Looking forward to learning
Nadia Berryman and Paxton Davis were too shy to talk about their first day of kindergarten Monday at J.R. Ingram Elementary School, but their parents swore the two 5-year-old girls were looking forward to being school kids now.
"It was great," Amy Davis, Paxton's mom, said of the first day. "She's excited, so I'm excited."
Tiwana Reid, Nadia's mom, said Nadia also had a good time.
"She was a little scared this morning," Reid said. "But she got into the flow of it."
Brandy Parker, Ingram's lead kindergarten teacher, said the school's approximately 120 kindergarten students spent their very first day of school being read books, identifying colors, practicing writing their names, doing manual tasks like cutting pieces of paper, and learning how to stand in line and follow directions as a class.
Parker said the most important thing about kindergarten is to let children know early on that they're important, special and loved, and to prepare them to succeed throughout the rest of their schooling.
"I am here to teach them what the state tells me to, but also to teach them about our world and do anything I can to help them," she said. "That's why I started — to make a difference."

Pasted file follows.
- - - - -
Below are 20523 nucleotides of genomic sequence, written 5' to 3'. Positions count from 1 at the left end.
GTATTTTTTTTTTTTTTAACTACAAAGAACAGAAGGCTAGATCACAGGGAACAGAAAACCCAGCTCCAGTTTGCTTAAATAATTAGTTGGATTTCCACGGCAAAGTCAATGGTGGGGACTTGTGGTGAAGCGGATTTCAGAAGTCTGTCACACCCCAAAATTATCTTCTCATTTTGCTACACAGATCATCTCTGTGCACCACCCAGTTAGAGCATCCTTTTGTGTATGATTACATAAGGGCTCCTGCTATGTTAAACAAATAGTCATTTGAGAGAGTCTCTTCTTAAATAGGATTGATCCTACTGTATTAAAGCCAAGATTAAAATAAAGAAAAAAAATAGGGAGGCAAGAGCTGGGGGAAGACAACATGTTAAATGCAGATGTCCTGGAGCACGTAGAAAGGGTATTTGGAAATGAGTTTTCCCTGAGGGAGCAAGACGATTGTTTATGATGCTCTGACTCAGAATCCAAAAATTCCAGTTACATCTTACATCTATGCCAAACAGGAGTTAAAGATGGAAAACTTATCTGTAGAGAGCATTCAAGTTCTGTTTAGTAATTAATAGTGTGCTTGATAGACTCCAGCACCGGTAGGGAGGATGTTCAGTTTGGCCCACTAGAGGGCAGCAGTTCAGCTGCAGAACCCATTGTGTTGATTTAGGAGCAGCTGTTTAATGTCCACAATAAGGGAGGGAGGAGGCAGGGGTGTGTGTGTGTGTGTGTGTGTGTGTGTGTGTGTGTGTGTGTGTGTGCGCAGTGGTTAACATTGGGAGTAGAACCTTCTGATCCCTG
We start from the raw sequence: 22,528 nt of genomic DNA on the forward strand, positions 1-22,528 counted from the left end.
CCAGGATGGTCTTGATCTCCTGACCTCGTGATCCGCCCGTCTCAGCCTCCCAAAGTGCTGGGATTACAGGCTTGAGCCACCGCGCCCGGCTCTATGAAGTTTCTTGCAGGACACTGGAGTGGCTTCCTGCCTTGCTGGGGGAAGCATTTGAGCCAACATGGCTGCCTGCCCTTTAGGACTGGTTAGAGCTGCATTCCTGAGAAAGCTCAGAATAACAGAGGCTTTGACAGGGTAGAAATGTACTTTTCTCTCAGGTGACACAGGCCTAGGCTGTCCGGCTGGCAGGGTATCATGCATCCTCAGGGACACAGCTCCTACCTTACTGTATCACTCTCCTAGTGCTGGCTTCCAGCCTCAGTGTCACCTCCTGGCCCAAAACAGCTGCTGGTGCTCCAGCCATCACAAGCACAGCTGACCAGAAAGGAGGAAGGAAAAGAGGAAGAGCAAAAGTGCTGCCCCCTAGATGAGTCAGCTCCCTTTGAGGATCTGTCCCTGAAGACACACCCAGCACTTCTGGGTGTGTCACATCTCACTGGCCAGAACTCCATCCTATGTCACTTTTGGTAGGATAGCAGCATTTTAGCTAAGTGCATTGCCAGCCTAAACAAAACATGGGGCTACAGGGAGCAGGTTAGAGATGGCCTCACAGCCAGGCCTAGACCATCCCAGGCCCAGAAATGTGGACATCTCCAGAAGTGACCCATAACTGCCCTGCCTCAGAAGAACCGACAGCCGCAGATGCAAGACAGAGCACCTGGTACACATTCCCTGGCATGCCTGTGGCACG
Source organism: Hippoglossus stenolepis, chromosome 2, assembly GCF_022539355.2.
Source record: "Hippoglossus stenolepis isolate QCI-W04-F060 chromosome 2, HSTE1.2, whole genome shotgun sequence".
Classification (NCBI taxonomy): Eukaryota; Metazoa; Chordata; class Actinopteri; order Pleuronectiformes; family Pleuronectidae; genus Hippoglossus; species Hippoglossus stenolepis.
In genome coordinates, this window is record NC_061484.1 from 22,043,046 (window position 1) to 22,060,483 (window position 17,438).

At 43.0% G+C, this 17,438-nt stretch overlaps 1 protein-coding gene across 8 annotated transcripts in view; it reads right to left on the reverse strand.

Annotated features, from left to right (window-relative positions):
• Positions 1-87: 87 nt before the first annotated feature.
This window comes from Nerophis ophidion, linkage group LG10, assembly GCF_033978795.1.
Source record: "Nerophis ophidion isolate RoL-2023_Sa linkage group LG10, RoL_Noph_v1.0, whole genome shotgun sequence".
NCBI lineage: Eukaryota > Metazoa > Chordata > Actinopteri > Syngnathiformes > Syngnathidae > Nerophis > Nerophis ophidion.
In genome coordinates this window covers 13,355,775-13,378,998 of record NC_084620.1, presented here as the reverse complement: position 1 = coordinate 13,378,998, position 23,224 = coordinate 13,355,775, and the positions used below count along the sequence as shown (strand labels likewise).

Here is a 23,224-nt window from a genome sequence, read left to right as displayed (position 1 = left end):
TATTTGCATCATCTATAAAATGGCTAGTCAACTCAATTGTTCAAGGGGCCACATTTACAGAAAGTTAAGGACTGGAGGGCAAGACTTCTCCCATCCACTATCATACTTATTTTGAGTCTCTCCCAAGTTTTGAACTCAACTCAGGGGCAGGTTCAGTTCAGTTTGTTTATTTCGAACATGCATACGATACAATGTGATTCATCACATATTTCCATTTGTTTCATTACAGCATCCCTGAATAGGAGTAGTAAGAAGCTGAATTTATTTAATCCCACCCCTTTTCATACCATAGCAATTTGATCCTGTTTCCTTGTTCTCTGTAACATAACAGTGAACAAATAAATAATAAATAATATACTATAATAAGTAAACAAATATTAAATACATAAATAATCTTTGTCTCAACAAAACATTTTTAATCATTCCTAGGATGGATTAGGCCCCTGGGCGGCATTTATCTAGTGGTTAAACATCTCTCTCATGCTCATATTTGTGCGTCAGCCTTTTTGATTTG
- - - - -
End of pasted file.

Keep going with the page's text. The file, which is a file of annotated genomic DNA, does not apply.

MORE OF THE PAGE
At the other end of the spectrum, seniors at the county's two traditional high schools had their final first day of school. Lee Early College started earlier this month.
"I was nervous, and I was very excited at the same time," said 17-year-old Hunter Riggins, a senior at Southern Lee High School. "There were a bunch of emotions going through my head.
"I'm going to be a grown up," she continued, explaining why she felt nervous. "I'm going to have to start doing stuff on my own. But it was exciting that I got to come back and see all my friends and teachers I haven’t seen this summer."
And 17-year-old Madison Hunter, a senior at Lee County High School, said she'll be missing her friends who graduated last year but is also glad to be back.
"This morning it felt like any other day, but once I got to school, it was like, 'Whoa — this is my last first day," Hunter said.
She's eager for good final seasons with the Yellow Jackets volleyball and soccer teams, she said, as well as classes like PEPI, in which she and her classmates will spend time at Floyd L. Knight and various elementary schools around the county.
"I'm looking forward to getting ready for college, pretty much," Hunter said. "I want to be an occupational therapist, but I'm not sure where I want to go yet."
Riggins said she wants to be a nurse, so she's especially excited for a nursing fundamentals class Southern Lee offers. However, it's only taught in the spring, so she said she has a while to wait — but that the wait should at least keep her from slacking off too much.
Meanwhile, the volleyball and softball player will be nursing an injured ankle to try to be ready to play soon. She said the teams ought to be good, and she thinks this year will be fun.
"I always looked forward to being the big woman on campus," she said.